"We have certainly had to achieve a great deal very quickly! We always planned to have a Centenary Gala at Symphony Hall on 5 September, which would also have been the moment that the hall's foyers, newly enlarged reopened, after its capital project. That project got delayed by Covid, and until very recently it didn't look like audiences would be allowed at live events at all by then. But we couldn't let this red letter date in the CBSO's history go past without a celebration, so we hatched the idea of going to a completely different space where we could have a big orchestra spread out and stream the resulting performances.

"Since deciding to go ahead at the end of June, it has been a huge team effort, unlike anything we have ever done before. We have been working with the brilliant Caroline Davis (OPUS) and John Adkins (JA Productions), who are very experienced in this kind of unusual event – they have produced our concerts at Sutton Park, and events such as Birmingham Weekender. Craig Bush (Takt Productions) has been creating some amazing video content to tell the story of the CBSO and also go on the big screen that will be above the orchestra. The team at PRG warehouse have been outstanding, and we have also hired one of the most experienced TV directors of orchestral music – Jonathan Haswell to direct."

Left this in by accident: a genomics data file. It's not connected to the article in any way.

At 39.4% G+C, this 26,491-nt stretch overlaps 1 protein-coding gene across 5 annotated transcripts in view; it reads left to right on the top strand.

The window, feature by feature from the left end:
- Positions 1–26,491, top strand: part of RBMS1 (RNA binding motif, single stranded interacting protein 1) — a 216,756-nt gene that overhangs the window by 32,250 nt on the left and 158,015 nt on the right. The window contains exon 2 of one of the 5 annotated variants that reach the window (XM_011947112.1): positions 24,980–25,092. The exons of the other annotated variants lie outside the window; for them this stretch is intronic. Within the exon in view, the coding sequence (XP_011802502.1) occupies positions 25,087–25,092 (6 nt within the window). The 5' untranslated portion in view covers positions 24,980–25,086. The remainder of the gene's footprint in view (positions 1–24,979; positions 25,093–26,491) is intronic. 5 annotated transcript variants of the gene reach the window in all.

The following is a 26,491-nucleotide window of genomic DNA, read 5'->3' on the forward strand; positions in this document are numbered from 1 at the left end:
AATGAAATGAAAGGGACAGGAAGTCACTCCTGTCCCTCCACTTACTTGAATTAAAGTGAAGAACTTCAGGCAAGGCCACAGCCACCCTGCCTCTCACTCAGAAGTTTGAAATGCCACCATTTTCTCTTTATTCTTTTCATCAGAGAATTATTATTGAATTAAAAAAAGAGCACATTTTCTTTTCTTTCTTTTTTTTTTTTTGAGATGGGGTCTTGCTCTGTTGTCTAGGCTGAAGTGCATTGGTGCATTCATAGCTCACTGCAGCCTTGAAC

Stephen explains the selection of the works in the programme.

"Everything is there for a reason – of course! The Elgar Serenade came first, because that was in the very first concert 100 years ago to the day.

"Sheku Kanneh-Mason is one of our favourite soloists, and had always been held for this date – he suggested the Saint-Saens concerto, which is also a nice connection with Birmingham as the composer visited the Triennial Music Festival here in 1879, and the CBSO has been playing this piece since 1922.